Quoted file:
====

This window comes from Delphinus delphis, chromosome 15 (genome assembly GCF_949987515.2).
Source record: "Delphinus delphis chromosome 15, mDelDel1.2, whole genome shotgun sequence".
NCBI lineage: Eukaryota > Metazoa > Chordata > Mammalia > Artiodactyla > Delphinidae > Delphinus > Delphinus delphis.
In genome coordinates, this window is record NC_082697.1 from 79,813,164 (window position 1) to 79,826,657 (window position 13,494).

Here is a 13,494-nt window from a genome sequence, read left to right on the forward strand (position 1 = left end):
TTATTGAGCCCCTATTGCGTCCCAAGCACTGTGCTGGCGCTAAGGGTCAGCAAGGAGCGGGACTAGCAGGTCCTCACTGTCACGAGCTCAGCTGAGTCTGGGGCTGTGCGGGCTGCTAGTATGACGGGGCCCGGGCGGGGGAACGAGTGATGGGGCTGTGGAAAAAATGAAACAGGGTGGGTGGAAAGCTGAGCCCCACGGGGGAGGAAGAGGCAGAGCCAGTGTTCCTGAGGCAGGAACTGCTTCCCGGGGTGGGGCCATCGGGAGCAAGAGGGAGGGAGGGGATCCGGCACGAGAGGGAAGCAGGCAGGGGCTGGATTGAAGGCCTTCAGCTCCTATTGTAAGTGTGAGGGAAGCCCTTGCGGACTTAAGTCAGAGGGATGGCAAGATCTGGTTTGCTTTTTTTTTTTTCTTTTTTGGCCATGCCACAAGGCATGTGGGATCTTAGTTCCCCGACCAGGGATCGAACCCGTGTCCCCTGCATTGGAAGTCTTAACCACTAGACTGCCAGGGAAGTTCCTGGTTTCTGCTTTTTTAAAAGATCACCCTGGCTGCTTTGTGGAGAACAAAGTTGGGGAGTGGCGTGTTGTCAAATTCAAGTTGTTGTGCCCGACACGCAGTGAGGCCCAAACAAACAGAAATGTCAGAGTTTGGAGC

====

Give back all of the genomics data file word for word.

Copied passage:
This window comes from Delphinus delphis, chromosome 15 (genome assembly GCF_949987515.2).
Source record: "Delphinus delphis chromosome 15, mDelDel1.2, whole genome shotgun sequence".
NCBI lineage: Eukaryota > Metazoa > Chordata > Mammalia > Artiodactyla > Delphinidae > Delphinus > Delphinus delphis.
In genome coordinates, this window is record NC_082697.1 from 79,813,164 (window position 1) to 79,826,657 (window position 13,494).

Here is a 13,494-nt window from a genome sequence, read left to right on the forward strand (position 1 = left end):
TTATTGAGCCCCTATTGCGTCCCAAGCACTGTGCTGGCGCTAAGGGTCAGCAAGGAGCGGGACTAGCAGGTCCTCACTGTCACGAGCTCAGCTGAGTCTGGGGCTGTGCGGGCTGCTAGTATGACGGGGCCCGGGCGGGGGAACGAGTGATGGGGCTGTGGAAAAAATGAAACAGGGTGGGTGGAAAGCTGAGCCCCACGGGGGAGGAAGAGGCAGAGCCAGTGTTCCTGAGGCAGGAACTGCTTCCCGGGGTGGGGCCATCGGGAGCAAGAGGGAGGGAGGGGATCCGGCACGAGAGGGAAGCAGGCAGGGGCTGGATTGAAGGCCTTCAGCTCCTATTGTAAGTGTGAGGGAAGCCCTTGCGGACTTAAGTCAGAGGGATGGCAAGATCTGGTTTGCTTTTTTTTTTTTCTTTTTTGGCCATGCCACAAGGCATGTGGGATCTTAGTTCCCCGACCAGGGATCGAACCCGTGTCCCCTGCATTGGAAGTCTTAACCACTAGACTGCCAGGGAAGTTCCTGGTTTCTGCTTTTTTAAAAGATCACCCTGGCTGCTTTGTGGAGAACAAAGTTGGGGAGTGGCGTGTTGTCAAATTCAAGTTGTTGTGCCCGACACGCAGTGAGGCCCAAACAAACAGAAATGTCAGAGTTTGGAGC